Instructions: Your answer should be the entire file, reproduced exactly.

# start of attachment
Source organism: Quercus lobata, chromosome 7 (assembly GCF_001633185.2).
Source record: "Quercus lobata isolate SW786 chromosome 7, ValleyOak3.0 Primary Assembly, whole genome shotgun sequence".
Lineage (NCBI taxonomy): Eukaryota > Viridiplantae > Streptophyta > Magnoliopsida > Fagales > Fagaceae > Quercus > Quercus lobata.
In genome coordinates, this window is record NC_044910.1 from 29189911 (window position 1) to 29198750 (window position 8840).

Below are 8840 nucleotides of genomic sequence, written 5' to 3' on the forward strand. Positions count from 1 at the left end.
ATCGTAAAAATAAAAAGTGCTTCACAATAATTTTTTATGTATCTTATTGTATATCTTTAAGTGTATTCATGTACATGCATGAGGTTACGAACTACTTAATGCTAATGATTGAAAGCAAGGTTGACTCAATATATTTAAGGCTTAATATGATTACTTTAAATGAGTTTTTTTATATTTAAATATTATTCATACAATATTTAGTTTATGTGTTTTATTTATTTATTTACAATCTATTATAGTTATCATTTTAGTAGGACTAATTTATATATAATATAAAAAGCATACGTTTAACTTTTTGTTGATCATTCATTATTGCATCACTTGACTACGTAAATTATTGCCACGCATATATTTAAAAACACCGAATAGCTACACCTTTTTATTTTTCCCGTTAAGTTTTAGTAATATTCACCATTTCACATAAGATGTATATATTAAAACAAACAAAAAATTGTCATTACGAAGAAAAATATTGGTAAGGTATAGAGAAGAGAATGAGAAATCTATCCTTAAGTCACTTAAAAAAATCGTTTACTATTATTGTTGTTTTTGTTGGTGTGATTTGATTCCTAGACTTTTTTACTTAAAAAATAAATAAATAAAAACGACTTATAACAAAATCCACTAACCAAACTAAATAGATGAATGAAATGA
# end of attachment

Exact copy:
Source organism: Quercus lobata, chromosome 7 (assembly GCF_001633185.2).
Source record: "Quercus lobata isolate SW786 chromosome 7, ValleyOak3.0 Primary Assembly, whole genome shotgun sequence".
Lineage (NCBI taxonomy): Eukaryota > Viridiplantae > Streptophyta > Magnoliopsida > Fagales > Fagaceae > Quercus > Quercus lobata.
In genome coordinates, this window is record NC_044910.1 from 29189911 (window position 1) to 29198750 (window position 8840).

Below are 8840 nucleotides of genomic sequence, written 5' to 3' on the forward strand. Positions count from 1 at the left end.
ATCGTAAAAATAAAAAGTGCTTCACAATAATTTTTTATGTATCTTATTGTATATCTTTAAGTGTATTCATGTACATGCATGAGGTTACGAACTACTTAATGCTAATGATTGAAAGCAAGGTTGACTCAATATATTTAAGGCTTAATATGATTACTTTAAATGAGTTTTTTTATATTTAAATATTATTCATACAATATTTAGTTTATGTGTTTTATTTATTTATTTACAATCTATTATAGTTATCATTTTAGTAGGACTAATTTATATATAATATAAAAAGCATACGTTTAACTTTTTGTTGATCATTCATTATTGCATCACTTGACTACGTAAATTATTGCCACGCATATATTTAAAAACACCGAATAGCTACACCTTTTTATTTTTCCCGTTAAGTTTTAGTAATATTCACCATTTCACATAAGATGTATATATTAAAACAAACAAAAAATTGTCATTACGAAGAAAAATATTGGTAAGGTATAGAGAAGAGAATGAGAAATCTATCCTTAAGTCACTTAAAAAAATCGTTTACTATTATTGTTGTTTTTGTTGGTGTGATTTGATTCCTAGACTTTTTTACTTAAAAAATAAATAAATAAAAACGACTTATAACAAAATCCACTAACCAAACTAAATAGATGAATGAAATGA